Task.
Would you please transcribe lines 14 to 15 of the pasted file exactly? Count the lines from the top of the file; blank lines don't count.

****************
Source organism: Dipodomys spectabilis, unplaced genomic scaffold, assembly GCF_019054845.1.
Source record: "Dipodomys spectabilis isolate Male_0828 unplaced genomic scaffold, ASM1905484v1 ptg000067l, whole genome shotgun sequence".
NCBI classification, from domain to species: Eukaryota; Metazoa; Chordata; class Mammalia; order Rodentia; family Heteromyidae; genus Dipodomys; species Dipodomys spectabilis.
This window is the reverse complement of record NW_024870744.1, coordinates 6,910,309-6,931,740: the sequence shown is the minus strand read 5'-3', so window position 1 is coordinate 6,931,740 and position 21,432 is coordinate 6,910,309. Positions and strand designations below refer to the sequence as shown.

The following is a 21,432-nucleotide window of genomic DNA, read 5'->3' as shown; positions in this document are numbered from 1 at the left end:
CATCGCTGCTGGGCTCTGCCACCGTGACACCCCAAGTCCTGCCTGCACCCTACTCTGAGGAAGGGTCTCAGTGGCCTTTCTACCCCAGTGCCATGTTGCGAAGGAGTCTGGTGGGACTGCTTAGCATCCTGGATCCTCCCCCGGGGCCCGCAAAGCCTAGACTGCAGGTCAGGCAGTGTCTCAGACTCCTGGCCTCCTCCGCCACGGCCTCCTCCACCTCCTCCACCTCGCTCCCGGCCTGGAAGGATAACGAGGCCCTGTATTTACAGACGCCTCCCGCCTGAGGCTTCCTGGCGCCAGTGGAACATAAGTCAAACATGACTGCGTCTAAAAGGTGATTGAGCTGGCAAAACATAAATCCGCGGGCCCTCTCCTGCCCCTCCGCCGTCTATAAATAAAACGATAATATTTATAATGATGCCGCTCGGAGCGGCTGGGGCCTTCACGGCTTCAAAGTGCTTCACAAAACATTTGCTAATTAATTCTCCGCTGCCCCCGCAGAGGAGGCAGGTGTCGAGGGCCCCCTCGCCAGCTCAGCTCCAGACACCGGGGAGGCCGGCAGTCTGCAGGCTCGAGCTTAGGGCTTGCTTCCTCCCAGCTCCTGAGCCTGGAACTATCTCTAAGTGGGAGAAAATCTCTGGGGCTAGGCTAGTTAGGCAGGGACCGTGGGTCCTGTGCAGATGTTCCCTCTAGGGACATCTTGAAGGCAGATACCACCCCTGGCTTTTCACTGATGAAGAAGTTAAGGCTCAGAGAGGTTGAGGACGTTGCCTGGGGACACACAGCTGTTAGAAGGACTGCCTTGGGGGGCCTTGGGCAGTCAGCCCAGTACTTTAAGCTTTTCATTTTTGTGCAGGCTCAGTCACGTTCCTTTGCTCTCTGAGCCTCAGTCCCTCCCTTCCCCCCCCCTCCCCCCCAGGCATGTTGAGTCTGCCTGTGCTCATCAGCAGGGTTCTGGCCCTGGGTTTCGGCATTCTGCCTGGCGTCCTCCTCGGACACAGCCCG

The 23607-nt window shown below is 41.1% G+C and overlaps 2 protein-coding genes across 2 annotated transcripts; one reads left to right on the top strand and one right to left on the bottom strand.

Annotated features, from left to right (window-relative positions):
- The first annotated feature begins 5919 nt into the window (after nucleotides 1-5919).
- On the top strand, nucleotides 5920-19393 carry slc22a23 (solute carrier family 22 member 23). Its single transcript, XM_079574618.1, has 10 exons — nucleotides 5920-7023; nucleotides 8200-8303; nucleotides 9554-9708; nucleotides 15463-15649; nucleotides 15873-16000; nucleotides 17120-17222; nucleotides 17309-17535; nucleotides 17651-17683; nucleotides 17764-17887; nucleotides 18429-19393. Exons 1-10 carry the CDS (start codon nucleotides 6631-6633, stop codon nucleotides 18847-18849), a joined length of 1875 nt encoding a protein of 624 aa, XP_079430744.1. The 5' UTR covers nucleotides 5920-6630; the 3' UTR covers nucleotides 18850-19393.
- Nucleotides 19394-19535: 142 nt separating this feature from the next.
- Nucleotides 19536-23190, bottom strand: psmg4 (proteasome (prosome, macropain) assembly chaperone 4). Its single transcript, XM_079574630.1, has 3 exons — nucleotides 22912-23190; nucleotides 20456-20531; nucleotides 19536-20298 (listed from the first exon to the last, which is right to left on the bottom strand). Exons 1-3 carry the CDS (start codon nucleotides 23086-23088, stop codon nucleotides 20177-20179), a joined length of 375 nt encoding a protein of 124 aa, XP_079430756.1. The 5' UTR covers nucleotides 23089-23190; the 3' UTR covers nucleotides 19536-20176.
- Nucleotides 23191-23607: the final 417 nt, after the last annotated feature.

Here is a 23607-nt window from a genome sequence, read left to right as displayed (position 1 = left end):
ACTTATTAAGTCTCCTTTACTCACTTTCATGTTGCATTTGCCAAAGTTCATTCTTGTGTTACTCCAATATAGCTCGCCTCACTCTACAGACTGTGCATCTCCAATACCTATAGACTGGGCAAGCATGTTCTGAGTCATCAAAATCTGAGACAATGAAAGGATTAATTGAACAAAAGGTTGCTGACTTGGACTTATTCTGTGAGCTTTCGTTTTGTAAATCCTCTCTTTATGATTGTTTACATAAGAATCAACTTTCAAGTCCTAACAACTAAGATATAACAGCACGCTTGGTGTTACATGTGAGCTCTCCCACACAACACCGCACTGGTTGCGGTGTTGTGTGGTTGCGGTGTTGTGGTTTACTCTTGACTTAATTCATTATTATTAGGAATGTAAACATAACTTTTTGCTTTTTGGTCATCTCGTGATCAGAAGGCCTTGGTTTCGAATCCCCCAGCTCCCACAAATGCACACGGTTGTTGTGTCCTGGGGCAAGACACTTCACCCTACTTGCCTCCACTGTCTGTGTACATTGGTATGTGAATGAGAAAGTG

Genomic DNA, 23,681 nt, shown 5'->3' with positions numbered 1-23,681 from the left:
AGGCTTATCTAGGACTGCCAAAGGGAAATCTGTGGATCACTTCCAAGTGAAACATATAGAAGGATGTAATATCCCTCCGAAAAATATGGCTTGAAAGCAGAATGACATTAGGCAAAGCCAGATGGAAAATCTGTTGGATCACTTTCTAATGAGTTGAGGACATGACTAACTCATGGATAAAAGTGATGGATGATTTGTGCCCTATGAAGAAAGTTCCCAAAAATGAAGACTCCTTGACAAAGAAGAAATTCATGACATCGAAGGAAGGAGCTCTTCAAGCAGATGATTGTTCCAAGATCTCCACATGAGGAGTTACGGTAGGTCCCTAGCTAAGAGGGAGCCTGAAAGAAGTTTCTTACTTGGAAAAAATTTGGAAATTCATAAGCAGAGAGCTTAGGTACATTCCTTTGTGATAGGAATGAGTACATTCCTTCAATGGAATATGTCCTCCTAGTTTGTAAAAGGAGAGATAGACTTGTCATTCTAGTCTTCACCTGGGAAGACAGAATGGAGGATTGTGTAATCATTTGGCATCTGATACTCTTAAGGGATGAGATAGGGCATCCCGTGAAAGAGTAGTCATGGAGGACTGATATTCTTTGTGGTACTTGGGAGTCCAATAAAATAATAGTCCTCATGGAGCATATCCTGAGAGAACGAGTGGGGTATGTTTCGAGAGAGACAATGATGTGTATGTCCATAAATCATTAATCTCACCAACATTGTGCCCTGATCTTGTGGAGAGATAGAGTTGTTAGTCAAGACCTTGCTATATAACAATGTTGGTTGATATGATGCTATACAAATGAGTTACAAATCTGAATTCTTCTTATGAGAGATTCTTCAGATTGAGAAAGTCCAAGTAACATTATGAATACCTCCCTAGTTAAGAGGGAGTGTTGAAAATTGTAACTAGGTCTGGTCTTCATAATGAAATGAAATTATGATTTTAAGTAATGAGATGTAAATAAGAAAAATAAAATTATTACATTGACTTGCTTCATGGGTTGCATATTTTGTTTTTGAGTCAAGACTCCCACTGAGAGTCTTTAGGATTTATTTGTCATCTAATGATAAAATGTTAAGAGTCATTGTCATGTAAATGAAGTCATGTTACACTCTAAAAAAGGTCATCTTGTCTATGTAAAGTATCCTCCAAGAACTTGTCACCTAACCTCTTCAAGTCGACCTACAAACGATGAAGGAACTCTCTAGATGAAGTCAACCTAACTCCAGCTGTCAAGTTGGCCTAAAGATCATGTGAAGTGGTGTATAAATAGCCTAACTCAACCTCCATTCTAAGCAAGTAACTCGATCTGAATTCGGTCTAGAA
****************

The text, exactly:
Here is a 23607-nt window from a genome sequence, read left to right as displayed (position 1 = left end):
ACTTATTAAGTCTCCTTTACTCACTTTCATGTTGCATTTGCCAAAGTTCATTCTTGTGTTACTCCAATATAGCTCGCCTCACTCTACAGACTGTGCATCTCCAATACCTATAGACTGGGCAAGCATGTTCTGAGTCATCAAAATCTGAGACAATGAAAGGATTAATTGAACAAAAGGTTGCTGACTTGGACTTATTCTGTGAGCTTTCGTTTTGTAAATCCTCTCTTTATGATTGTTTACATAAGAATCAACTTTCAAGTCCTAACAACTAAGATATAACAGCACGCTTGGTGTTACATGTGAGCTCTCCCACACAACACCGCACTGGTTGCGGTGTTGTGTGGTTGCGGTGTTGTGGTTTACTCTTGACTTAATTCATTATTATTAGGAATGTAAACATAACTTTTTGCTTTTTGGTCATCTCGTGATCAGAAGGCCTTGGTTTCGAATCCCCCAGCTCCCACAAATGCACACGGTTGTTGTGTCCTGGGGCAAGACACTTCACCCTACTTGCCTCCACTGTCTGTGTACATTGGTATGTGAATGAGAAAGTG